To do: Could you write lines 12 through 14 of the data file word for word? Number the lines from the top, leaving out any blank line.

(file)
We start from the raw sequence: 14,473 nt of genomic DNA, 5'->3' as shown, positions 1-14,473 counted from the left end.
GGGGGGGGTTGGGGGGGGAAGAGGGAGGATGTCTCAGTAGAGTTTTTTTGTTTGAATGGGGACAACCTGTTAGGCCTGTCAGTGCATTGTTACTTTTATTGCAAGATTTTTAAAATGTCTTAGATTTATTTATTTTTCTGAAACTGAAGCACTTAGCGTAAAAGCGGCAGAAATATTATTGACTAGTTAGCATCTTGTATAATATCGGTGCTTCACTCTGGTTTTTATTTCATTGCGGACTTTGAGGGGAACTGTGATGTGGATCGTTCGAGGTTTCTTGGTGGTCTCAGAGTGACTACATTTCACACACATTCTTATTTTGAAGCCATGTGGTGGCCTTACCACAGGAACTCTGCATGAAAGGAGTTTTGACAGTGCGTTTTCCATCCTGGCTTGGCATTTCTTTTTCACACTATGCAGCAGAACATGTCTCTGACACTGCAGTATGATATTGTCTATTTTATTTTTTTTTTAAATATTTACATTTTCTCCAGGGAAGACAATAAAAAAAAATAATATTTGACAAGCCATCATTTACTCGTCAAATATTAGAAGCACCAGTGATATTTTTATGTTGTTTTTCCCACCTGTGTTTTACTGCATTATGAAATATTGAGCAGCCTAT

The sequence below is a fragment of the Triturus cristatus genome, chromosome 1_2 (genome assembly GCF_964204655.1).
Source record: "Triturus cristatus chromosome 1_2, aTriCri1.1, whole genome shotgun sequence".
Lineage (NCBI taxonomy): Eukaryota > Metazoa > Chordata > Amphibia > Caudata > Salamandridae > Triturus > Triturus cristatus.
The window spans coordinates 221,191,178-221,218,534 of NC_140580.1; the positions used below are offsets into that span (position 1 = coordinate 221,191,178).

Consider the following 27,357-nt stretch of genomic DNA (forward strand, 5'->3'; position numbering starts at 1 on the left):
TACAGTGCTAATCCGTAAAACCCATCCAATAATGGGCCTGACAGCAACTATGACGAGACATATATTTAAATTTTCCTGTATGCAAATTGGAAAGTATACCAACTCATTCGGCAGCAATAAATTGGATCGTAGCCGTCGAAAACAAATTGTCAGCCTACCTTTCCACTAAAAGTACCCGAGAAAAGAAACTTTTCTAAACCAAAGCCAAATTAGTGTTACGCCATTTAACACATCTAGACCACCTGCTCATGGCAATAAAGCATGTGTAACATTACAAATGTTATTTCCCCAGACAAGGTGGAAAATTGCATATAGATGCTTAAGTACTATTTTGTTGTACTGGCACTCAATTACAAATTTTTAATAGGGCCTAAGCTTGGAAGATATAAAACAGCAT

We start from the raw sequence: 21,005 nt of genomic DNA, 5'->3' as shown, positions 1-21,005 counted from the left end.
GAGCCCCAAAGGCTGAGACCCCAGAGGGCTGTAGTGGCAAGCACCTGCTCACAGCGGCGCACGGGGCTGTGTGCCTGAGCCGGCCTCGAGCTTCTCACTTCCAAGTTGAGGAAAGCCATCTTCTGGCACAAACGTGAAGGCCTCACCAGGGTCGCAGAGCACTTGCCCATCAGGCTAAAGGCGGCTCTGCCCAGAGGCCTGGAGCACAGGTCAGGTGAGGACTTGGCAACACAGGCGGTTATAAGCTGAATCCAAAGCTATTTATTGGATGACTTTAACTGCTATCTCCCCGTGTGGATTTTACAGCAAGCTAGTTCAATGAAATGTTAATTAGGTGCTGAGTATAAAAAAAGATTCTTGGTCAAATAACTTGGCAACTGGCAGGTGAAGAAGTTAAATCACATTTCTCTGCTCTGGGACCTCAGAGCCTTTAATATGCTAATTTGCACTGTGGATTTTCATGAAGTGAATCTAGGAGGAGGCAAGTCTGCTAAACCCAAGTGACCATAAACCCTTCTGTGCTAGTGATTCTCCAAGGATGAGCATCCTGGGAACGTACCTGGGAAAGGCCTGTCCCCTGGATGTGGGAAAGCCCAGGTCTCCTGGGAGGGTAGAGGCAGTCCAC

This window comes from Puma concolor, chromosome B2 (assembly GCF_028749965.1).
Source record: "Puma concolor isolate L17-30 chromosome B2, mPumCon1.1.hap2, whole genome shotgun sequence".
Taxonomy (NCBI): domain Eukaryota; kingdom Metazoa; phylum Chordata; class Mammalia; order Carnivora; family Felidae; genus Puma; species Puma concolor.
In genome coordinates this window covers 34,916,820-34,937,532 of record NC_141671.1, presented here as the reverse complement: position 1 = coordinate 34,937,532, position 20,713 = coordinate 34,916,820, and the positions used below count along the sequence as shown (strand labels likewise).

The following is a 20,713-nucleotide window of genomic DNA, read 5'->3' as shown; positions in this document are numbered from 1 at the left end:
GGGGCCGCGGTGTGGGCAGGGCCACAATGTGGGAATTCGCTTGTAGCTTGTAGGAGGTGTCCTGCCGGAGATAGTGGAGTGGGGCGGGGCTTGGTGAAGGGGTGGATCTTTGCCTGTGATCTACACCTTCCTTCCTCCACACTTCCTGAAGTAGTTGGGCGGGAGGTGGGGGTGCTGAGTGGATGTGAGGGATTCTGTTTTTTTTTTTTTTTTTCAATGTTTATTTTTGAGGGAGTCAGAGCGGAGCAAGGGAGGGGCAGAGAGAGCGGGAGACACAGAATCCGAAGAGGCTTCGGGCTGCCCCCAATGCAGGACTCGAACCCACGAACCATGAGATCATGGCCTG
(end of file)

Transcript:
Source record: "Puma concolor isolate L17-30 chromosome B2, mPumCon1.1.hap2, whole genome shotgun sequence".
Taxonomy (NCBI): domain Eukaryota; kingdom Metazoa; phylum Chordata; class Mammalia; order Carnivora; family Felidae; genus Puma; species Puma concolor.
In genome coordinates this window covers 34,916,820-34,937,532 of record NC_141671.1, presented here as the reverse complement: position 1 = coordinate 34,937,532, position 20,713 = coordinate 34,916,820, and the positions used below count along the sequence as shown (strand labels likewise).